• 16. Compulsory PoolingStudy Group (CPSG) The CPSG is studying North Carolina’s current forcedpooling law and reporting needed regulatory changesor updates, including legislative proposals, by Oct1, 2013 to the Joint Legislative Commission on EnergyPolicy and the Environmental Review Commission. First Recommendation: “No surface operations ordisturbances to the surface of the land shall occur on atract pooled by an order without the written consent ofor a written agreement with the owner of the tract thatapproves the operations or disturbances.”
  • 17. CPSG: Next Recommendations May 31: Whether or not compulsory pooling shouldbe legal, and under what circumstances if it is legal May 31: Penalties and compensation forcompulsorily pooled unleased landowners May 31: Prerequisites for a compulsory poolingapplication
  • 18. Compulsory Pooling: RAFI’sRecommendations RAFI supports voluntary pooling in North Carolina as away for landowners to increase negotiating leverage. RAFI does not support forced pooling because it limitslandowners’ ability to control their own property, can leadto pressure sales, and brings many legal unknowns tothe compulsory pooled landowner. If forced pooling is retained in North Carolina, it shouldbe closely regulated, only occur when more than asuper-majority of landowners favor pooling, and providevery favorable terms to non-consenting landowners.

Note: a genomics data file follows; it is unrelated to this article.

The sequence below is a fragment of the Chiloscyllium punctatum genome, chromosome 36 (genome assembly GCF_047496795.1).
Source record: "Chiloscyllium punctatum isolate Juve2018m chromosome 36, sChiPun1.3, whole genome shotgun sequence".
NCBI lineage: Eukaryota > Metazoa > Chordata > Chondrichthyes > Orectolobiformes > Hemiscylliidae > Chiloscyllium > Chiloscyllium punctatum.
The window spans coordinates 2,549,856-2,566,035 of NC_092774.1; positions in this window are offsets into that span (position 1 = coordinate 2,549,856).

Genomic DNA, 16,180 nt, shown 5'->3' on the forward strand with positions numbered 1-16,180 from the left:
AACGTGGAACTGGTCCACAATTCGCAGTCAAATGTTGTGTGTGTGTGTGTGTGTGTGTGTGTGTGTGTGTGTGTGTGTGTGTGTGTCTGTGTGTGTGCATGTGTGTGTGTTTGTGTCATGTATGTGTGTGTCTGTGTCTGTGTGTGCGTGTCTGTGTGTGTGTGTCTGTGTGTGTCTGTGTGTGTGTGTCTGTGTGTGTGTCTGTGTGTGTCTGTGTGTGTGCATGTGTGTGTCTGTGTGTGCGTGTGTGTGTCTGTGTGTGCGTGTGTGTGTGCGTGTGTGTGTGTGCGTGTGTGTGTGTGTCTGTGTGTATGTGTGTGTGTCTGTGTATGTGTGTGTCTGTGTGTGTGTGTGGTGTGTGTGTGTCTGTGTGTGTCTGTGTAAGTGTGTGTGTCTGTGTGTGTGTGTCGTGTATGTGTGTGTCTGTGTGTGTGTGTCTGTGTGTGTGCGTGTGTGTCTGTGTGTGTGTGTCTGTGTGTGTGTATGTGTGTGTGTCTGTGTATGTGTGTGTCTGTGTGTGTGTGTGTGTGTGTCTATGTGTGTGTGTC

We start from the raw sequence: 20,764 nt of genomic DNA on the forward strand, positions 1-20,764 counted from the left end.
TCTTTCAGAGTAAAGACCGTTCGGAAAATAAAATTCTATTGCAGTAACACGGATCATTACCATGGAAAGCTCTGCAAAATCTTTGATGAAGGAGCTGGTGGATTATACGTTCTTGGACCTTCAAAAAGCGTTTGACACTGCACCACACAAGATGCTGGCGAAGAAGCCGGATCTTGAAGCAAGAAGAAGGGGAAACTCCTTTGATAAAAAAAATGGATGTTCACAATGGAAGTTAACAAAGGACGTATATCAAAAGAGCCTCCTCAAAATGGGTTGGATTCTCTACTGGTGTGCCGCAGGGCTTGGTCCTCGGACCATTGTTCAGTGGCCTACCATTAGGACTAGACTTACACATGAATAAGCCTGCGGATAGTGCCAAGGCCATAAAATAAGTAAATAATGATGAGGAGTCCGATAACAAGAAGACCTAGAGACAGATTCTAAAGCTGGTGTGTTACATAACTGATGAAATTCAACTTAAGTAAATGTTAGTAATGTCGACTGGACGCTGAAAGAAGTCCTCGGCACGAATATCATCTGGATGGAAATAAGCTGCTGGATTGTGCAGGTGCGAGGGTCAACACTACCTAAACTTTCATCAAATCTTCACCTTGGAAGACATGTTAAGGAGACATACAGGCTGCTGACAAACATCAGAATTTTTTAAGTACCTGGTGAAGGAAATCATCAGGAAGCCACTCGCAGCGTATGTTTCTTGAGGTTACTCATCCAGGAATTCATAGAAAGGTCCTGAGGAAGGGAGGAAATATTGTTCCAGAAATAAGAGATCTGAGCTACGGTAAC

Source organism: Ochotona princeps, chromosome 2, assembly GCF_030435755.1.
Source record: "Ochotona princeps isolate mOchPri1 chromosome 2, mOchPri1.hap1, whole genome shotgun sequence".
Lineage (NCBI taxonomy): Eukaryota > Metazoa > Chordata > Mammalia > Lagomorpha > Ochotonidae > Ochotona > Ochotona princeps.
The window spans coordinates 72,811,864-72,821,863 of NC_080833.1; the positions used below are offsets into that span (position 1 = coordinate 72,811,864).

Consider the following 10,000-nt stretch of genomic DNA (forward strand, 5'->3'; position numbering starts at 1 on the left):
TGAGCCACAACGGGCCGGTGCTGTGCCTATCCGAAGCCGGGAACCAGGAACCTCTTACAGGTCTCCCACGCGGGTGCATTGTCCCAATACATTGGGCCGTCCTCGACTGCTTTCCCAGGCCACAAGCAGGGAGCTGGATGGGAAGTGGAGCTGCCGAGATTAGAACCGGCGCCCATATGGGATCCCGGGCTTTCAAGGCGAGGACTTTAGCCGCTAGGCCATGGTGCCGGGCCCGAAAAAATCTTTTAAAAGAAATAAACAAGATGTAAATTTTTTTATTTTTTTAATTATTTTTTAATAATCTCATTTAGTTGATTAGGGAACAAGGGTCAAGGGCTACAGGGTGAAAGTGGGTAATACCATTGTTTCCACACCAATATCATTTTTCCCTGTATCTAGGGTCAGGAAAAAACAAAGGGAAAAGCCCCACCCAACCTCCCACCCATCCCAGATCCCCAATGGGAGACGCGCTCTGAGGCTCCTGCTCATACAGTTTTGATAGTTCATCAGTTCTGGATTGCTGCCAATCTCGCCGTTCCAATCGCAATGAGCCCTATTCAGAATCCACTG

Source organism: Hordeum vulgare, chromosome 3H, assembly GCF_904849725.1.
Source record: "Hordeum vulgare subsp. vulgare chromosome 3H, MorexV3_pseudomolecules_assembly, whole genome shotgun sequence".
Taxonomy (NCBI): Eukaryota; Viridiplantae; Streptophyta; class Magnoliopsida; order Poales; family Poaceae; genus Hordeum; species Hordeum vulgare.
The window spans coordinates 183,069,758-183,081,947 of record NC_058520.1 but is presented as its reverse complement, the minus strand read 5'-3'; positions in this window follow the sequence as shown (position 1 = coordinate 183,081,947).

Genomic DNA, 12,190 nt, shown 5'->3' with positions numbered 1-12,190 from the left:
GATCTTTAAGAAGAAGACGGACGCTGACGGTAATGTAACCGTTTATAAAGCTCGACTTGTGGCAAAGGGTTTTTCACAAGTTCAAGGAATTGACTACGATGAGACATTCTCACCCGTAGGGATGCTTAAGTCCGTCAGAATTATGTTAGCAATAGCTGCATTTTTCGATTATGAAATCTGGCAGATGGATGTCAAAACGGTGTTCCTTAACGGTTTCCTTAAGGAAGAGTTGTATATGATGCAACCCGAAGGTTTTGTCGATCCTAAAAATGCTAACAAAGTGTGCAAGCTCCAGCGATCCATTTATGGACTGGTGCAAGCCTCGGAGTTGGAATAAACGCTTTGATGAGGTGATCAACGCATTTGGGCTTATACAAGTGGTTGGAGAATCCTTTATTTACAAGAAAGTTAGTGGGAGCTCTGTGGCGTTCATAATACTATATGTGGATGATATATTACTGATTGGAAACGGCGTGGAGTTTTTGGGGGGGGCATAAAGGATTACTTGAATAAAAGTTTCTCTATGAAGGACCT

• 19. How to Get Involved MEC Meetings: http://portal.ncdenr.org/web/mining-and-energy-commission/meeting-schedule Contact MEC Member:http://portal.ncdenr.org/web/mining-and-energy-commission/members-information DENR Shale Gas Listserv: email “subscribe” todenr.shale.gas-subscribe@lists.ncmail.net RAFI: http://rafiusa.org/issues/landowner-rights-and-fracking/get-involved/ RAFI Email List: http://rafiusa.org/subscribe/
  • 20. Contact James Robinsonwith any questions.james@rafiusa.org919-542-1396 ext. 209